GAO Report on Military Sexual Trauma: Improvements Made, But VA Can Do More

Military Sexual Trauma: Improvements Made, but VA Can Do More to Track and Improve the Consistency of Disability Claim Decisions

GAO-14-477: Published: Jun 9, 2014. Publicly Released: Jun 9, 2014.

What GAO Found

The Veterans Benefits Administration (VBA), within the Department of Veterans Affairs (VA), has taken several steps to improve decision-making on disability claims involving military sexual trauma (MST) and to rectify past errors. In 2011, VBA began assigning MST-related claims to adjudicators with expertise in complex cases and required them to receive MST-specific training, such as on the broadened scope of evidence allowed since 2002. In 2012, the Veterans Health Administration (VHA) also provided some optional training to medical examiners who provide key input into decisions for such claims. Noting that some MST-related claims may have been erroneously denied prior to the specialization and training of staff, VBA in April 2013 invited 2,667 veterans with denied claims for post-traumatic stress disorder (PTSD) to resubmit them.

According to VBA data, national approval rates for claims based on MST have markedly increased since fiscal year 2010, a change that agency officials attributed to the additional training and a better general understanding of MST requirements. However, GAO found wide variation in approval rates among regional offices, which ranged from 14 to 88 percent in fiscal year 2013. Half of the offices had approval rates close to the average (between 40 and 60 percent), but the rest were higher or lower. While variation does not necessarily signify inconsistency, staff GAO interviewed from four of five offices described ongoing difficulty applying the broadened standards, and GAO found several instances of widely varying interpretations. Both VBA and VHA staff also described variation in the thoroughness of VHA medical exams used by adjudicators to reach decisions. Some VHA medical examiners GAO spoke with required more evidence than others to establish that an MST incident occurred. VBA and VHA staff in almost every office GAO contacted said that further training would be useful, feedback that is consistent with good practices previously identified by GAO and others for reinforcing training. More recently, VHA has decided to make upcoming training on MST-related exams required for all medical examiners who conduct them. With respect to reviewing previously denied claims, VBA was only able to contact veterans whose claims had been denied since September 2010, although those with older claims can also resubmit. VBA's national outreach to other affected veterans was limited to two group meetings with veteran service organizations.

While VBA has taken some steps to evaluate decisions for MST-related claims, its quality reviews and analyses of claim decisions have shortcomings. For example, a 2013 quality review focusing on consistency may under-estimate challenges associated with adjudicating MST claims. Also, due to varying methods and samples, quality reviews conducted to date are insufficient to measure improvement over time—a standard part of internal control. In addition, while VBA analyzes data on national approval rates to gauge the effect of process improvements, GAO's analysis of approval rates by regional office and veteran gender found wide variation. VBA also does not systematically collect data on the number of exams received or why claims are denied—information that could help VBA identify potentially problematic trends. VBA officials said the agency's many competing priorities have precluded additional data collection and analysis to date, but added that they plan to review variations in approval rates in the near future.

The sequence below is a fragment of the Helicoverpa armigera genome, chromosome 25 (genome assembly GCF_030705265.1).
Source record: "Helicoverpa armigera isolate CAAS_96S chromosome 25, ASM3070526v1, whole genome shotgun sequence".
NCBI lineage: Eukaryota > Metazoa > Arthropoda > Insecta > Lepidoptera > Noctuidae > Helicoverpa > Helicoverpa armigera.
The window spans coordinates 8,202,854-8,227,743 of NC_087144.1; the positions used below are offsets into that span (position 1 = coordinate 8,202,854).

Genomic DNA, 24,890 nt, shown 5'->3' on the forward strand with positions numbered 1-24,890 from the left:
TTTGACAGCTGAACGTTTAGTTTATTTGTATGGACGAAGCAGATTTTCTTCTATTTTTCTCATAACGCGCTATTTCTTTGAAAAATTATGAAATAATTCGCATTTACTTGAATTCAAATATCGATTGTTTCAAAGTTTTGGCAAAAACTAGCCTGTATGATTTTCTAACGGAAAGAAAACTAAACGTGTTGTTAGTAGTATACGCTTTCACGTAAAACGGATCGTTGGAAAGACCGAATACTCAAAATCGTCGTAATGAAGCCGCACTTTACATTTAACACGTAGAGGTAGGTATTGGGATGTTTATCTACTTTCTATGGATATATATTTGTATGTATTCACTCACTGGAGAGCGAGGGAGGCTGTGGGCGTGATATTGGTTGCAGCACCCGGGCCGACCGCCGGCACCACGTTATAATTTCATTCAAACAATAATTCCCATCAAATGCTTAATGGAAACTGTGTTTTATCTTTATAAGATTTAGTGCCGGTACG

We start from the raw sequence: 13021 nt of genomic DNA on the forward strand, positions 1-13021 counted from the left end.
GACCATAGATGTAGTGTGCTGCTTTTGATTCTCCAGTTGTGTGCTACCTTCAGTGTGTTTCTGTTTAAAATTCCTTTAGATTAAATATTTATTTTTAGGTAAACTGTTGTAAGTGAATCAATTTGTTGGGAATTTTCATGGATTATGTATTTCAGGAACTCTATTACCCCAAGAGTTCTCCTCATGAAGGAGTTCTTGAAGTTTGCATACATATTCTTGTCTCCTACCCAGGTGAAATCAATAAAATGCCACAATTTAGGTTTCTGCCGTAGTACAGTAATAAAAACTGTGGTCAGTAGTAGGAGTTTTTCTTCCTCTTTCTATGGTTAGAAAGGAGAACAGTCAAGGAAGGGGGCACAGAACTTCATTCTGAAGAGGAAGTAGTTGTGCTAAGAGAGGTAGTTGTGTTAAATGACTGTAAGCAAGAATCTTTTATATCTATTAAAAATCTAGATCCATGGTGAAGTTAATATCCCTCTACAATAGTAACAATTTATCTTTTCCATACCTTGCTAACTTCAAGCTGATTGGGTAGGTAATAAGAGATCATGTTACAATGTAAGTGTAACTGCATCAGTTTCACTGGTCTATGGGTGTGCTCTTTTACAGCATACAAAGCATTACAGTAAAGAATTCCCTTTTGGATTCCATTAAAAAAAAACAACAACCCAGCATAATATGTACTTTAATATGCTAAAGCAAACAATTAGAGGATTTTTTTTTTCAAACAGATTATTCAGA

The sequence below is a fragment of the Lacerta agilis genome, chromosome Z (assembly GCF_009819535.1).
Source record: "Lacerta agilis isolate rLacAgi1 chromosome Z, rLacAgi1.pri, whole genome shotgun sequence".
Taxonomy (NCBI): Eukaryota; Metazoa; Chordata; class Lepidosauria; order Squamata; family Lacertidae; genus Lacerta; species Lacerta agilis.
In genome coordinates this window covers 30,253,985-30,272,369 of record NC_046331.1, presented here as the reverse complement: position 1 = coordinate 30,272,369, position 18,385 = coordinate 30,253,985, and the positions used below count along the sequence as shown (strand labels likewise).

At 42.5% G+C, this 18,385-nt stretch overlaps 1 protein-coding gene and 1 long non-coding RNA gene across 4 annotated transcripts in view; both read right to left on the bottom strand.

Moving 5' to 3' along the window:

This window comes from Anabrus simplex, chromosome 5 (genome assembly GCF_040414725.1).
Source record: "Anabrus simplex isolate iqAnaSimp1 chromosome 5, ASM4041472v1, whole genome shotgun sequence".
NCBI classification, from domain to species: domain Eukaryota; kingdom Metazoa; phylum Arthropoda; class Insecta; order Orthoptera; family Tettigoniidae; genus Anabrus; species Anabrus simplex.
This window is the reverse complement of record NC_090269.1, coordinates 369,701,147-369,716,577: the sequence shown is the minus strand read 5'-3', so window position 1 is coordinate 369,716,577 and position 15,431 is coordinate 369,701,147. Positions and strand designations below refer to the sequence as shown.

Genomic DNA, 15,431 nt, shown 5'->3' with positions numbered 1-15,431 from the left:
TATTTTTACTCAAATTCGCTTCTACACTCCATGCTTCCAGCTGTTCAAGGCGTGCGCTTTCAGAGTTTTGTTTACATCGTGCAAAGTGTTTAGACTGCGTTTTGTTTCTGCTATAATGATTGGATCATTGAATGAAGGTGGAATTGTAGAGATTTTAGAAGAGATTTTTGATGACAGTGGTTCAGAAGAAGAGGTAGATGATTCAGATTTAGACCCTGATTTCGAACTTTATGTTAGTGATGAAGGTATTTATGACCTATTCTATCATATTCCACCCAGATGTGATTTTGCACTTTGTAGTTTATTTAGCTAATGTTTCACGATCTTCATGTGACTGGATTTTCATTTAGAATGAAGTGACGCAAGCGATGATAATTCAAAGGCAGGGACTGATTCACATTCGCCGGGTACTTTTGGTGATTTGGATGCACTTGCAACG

Why GAO Did This Study

In 2012, 1 in 5 female and 1 in 100 male veterans told VA that they had experienced sexual abuse in the military. Referred to as military sexual trauma or MST, such abuse can result in disabling conditions like PTSD, which may entitle a veteran to VA benefits. Yet, establishing that MST occurred—a prerequisite for approving these claims—can be difficult, given that servicemembers may be unwilling to file formal complaints. In 2002, VA broadened the scope of allowable evidence for MST-related claims to include indicators, such as behavioral changes. Beginning in 2011, VBA took additional steps to clarify the 2002 changes. GAO was subsequently asked to review these actions.

This report examines: (1) steps VA took to improve MST-related decisions, (2) results of its actions, and (3) the extent it is evaluating the quality of claim decisions. GAO reviewed relevant federal laws, regulations, and guidance; analyzed VA data on MST-related claim decisions (fiscal years 2010-2013); interviewed national VBA and VHA officials, key advocates, and stakeholders, VBA officials at 5 of 57 regional offices (with varying workloads and quality review scores), and VHA examiners associated with 3 of these offices; and reviewed a non-generalizable sample of 18 claim files completed in 2013 for examples of how evidence was evaluated.

What GAO Recommends

GAO is recommending that VA improve training, conduct more outreach, and enhance its MST-related quality reviews and analyses. VA concurred with all of GAO's recommendations.


To read original press release, visit this U.S. Government Accountability Office link. To download the report, click here.

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